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Title:Commodifying consciousness: A visual analysis and discussion on neoliberal multiculturalism in advertising
Author(s):Moultrie, Jasmine L.
Advisor(s):Nelson, Michelle R
Department / Program:Advertising
Discipline:Advertising
Degree Granting Institution:University of Illinois at Urbana-Champaign
Degree:M.S.
Genre:Thesis
Subject(s):neoliberal multiculturalism
advertising
critical discourse analysis
womanism
visual grammar theory
intersectionality
social semiotics
Abstract:Brands are employing neoliberal multicultural strategies to target and depict marginalized communities. These strategies are seen as indicative of positive social change that has been fueled by a growing consciousness among those who desire, and demand, inclusion and authenticity. An industry argument is that “diverse” ads speak to everyone, especially marginalized peoples who are encouraged to consume the brands advertised. The purpose of this study is to first critically and visually analyze an ad featuring Black, Latina and Asian women, and to then facilitate space for perceptions of ads featuring women of their same race via semi-structured interviews. This study operates through a womanist lens and utilizes both critical discourse analysis and visual grammar theory as its theoretical framework. A social semiotic analysis of an Urban Decay Instagram ad revealed communications of neoliberal discourse as well as the inclusion of postfeminist and postracial discourse, which are categorized as co-optations of consciousness. These co-optations in no way substitute for ongoing efforts to dismantle oppressive systems. They in fact serve as subtle reinforcement. Semi-structured interviews among 33 women were conducted, including 11 who self-identified as Black, 11 as Latina and 11 as Asian. Various other identities, including class, nationality and sexuality were captured via an identity questionnaire. A thematic analysis of interview data revealed that participants’ intersecting identities of race and gender contributed to their interpretation of the ads and to their awareness of being (mis)represented, or absent, in advertising. Self-awareness of their identities and mine (as a Black woman researcher) facilitated a safe space for open discussion and revealed opportunities for organizing around difference. Consideration should be given to the dominant ideologies that are materialized in ads featuring women of color. Though, at times, seen as “authentic,” the ads project the false narrative that we live in a postracial or postfeminist society, and women of color question the intention behind these “new and improved” representations. Unique contributions provided from this study include a highlight of the negotiation of perceived authenticity towards brand influencers and mediated representations of women of color; an engagement with the problematizing of representation via the process of social media reposting--a strategy that contributes to the spread of indistinguishable advertising and enables brands to claim “diversity” and “inclusion” without doing the actual work; and an assessment of how, through appropriation, women of color become accessories to the brand themselves, in a subtle, yet equally powerful form of dehumanization that is replacing the overt stereotypical depictions of the past.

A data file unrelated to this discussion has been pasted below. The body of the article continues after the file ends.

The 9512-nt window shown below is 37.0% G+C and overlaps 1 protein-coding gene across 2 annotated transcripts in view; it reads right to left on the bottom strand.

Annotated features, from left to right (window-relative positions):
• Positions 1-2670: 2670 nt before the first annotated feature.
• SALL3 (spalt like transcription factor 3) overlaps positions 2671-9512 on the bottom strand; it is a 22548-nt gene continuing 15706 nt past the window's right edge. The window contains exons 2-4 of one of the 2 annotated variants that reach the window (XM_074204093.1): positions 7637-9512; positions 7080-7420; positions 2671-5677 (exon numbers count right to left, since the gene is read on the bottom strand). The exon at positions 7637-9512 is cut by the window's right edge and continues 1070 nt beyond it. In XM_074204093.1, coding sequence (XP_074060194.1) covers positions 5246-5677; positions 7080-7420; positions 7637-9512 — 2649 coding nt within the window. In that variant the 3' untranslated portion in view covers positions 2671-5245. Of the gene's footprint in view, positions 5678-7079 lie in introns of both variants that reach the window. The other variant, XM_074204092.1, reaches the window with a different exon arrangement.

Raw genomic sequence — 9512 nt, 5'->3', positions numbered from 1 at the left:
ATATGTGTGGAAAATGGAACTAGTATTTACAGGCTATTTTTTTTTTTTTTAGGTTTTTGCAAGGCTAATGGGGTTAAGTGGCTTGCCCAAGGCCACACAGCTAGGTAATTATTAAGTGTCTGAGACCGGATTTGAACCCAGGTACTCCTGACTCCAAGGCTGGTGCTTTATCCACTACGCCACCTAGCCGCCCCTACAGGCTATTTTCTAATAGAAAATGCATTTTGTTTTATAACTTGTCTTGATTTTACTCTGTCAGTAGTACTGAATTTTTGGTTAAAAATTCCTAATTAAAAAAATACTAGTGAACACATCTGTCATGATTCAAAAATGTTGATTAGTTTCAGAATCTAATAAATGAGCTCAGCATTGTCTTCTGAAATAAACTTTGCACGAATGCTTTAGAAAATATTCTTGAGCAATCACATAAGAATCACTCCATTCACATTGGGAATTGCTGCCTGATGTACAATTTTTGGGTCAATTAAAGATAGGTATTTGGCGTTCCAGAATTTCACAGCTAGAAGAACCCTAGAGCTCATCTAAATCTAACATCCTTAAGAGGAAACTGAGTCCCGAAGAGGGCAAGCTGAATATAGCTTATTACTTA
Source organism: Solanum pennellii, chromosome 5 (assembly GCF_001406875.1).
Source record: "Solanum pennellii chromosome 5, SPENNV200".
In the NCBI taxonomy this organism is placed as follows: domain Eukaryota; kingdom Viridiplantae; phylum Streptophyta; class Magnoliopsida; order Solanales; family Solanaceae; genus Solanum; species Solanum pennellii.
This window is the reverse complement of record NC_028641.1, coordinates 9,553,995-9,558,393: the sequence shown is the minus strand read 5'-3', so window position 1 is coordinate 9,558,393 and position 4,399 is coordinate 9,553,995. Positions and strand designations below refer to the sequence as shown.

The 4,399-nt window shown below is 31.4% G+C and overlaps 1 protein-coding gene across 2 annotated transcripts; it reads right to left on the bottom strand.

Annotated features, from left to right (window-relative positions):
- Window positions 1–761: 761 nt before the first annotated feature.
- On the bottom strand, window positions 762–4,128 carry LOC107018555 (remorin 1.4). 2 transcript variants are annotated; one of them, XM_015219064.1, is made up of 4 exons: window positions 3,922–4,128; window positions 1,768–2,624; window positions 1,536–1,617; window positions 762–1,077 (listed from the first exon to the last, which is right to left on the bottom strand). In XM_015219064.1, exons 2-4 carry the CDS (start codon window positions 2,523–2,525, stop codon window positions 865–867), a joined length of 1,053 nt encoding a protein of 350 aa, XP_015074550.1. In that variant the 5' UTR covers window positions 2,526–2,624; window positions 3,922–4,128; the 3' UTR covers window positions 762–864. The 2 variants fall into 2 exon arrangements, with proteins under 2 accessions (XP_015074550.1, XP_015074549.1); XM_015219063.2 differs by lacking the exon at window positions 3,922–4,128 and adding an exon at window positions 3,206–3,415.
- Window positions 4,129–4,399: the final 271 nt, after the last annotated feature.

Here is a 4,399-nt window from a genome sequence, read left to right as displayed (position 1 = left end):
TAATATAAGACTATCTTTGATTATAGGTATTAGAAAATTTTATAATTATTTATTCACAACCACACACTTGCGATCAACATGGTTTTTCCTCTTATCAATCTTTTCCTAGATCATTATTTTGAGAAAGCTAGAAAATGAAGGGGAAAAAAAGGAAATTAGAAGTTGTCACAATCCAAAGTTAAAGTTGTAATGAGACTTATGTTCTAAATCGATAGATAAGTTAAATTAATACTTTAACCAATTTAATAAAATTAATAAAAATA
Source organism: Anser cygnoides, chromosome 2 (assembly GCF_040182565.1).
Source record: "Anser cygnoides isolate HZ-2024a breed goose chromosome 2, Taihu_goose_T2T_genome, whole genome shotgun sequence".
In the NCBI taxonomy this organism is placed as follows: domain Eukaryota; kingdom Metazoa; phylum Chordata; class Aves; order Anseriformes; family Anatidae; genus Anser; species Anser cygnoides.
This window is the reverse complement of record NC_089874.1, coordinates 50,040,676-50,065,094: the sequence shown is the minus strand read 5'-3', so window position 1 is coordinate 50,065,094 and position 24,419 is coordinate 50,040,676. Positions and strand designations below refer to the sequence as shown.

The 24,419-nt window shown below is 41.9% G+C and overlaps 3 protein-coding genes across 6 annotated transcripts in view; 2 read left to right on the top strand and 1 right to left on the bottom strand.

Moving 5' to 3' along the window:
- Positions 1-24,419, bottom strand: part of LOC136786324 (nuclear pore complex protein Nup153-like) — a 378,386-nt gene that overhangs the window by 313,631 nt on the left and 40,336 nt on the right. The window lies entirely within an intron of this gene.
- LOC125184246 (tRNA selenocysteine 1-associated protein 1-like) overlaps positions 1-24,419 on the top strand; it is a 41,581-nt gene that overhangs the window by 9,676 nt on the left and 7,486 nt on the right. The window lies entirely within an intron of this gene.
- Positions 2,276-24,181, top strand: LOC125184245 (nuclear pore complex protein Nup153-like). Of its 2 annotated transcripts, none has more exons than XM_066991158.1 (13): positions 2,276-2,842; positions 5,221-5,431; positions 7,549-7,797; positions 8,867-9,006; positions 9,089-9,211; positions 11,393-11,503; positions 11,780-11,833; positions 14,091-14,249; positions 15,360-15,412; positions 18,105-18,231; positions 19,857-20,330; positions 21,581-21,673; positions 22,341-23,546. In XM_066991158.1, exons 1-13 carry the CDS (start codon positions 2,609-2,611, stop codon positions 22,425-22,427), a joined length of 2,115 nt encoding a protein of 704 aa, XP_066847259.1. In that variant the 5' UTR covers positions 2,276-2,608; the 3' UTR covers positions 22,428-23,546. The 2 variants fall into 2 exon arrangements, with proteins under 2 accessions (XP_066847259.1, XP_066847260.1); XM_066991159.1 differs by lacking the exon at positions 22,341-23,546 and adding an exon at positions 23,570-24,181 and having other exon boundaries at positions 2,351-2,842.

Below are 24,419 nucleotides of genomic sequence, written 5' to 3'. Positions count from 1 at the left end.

Issue Date:2019-07-18
Type:Text
URI:http://hdl.handle.net/2142/105695
Rights Information:Copyright 2019 Jasmine Moultrie
Date Available in IDEALS:2019-11-26
Date Deposited:2019-08


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